The engine also provides enough power for the six-speed transmission to work smoothly. In the Five Hundred, the car would often slog between shifts that seemed to come too early.
The Taurus' 57 horsepower improvement over the old Five Hundred also comes at no cost in terms of fuel economy. In fact, the Taurus gets about one mile more out of each gallon than the Five Hundred did, according to new EPA estimates. (It's actually not that unusual for an increase in power to result in better fuel economy. A stronger engine doesn't need to work as hard.)
The suspension is also tighter, but this is still no performance sedan. The Taurus is supposed to be a roomy, comfortable cruiser. The new shock tuning makes it feel more controlled in turns and over bumps, though, while still offering a smooth ride.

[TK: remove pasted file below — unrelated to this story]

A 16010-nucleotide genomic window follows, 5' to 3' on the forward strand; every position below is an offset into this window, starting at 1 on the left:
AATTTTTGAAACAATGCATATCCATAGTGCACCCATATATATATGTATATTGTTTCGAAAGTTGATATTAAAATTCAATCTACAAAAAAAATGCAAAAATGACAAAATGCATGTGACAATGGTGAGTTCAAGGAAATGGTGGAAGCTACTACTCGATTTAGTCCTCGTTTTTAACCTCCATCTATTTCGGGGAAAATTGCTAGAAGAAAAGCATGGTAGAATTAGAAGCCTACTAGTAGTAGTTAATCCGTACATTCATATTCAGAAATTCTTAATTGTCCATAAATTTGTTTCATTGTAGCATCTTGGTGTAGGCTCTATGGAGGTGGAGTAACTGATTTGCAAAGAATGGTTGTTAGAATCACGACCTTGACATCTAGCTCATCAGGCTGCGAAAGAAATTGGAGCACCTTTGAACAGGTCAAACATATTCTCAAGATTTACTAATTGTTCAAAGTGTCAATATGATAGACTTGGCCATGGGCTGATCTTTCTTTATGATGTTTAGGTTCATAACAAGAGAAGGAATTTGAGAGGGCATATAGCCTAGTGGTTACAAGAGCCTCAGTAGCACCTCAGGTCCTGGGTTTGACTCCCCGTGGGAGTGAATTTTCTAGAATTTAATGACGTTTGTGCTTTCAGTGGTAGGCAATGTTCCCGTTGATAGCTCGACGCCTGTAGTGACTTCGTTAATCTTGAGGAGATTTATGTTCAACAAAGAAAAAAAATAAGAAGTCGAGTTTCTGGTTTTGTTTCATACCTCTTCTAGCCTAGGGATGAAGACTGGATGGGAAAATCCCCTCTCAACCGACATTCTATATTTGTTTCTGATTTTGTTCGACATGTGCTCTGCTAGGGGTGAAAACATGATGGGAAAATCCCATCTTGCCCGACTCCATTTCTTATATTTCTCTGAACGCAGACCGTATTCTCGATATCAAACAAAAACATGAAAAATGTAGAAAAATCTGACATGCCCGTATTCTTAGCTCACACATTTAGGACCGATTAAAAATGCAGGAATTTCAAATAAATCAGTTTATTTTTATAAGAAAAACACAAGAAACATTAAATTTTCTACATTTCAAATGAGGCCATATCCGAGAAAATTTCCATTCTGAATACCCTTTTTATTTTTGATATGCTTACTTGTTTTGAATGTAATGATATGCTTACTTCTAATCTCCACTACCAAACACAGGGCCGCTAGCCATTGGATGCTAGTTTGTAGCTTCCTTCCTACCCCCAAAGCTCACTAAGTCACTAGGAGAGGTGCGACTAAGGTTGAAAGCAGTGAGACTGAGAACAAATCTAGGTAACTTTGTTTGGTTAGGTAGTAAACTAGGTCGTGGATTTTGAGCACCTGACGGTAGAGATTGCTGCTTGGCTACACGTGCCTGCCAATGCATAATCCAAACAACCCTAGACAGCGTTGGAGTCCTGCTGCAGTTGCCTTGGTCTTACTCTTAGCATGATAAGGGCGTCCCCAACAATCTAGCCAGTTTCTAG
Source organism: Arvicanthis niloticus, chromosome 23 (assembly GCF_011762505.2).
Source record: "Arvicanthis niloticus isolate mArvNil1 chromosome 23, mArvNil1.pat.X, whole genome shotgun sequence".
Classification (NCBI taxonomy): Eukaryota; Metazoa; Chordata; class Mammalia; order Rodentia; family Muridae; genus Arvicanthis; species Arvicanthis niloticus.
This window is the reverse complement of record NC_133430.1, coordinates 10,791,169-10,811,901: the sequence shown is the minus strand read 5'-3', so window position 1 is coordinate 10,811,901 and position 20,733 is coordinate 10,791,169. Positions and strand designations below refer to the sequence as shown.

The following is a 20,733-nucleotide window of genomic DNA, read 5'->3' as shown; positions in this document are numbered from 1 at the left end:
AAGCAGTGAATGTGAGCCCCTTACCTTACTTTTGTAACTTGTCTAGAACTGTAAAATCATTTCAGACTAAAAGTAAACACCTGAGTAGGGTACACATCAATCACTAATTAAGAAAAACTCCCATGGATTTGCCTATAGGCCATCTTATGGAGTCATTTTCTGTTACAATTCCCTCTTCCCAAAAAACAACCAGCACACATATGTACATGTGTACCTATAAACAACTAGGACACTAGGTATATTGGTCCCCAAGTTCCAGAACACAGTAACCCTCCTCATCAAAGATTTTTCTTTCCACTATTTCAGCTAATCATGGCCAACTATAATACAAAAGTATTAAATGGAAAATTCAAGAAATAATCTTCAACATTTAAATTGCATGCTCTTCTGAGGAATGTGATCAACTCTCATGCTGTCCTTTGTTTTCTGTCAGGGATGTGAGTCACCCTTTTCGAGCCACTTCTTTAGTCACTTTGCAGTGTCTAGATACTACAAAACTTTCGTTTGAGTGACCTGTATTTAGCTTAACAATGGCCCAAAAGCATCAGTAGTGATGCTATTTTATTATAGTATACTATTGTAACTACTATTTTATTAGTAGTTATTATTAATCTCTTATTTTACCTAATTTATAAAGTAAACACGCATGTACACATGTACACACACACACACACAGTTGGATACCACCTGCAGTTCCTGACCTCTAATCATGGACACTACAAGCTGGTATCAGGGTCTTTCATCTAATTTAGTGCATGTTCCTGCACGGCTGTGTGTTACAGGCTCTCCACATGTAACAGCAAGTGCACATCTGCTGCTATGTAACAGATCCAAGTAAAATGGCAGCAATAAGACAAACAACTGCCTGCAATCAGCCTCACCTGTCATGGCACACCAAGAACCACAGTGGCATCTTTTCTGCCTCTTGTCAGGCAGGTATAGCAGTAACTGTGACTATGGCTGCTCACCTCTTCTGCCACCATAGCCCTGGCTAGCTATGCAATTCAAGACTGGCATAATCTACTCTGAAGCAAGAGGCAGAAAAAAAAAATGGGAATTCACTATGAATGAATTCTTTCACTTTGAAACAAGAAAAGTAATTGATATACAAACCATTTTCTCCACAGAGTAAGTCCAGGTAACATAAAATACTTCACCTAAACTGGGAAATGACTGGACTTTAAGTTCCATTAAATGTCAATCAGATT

Steering remains a weak point. It doesn't feel like you're tossing around one of those American land barges of the old days, but the steering still feels a bit remote and numb. Still, it beats the Toyota Avalon in this respect.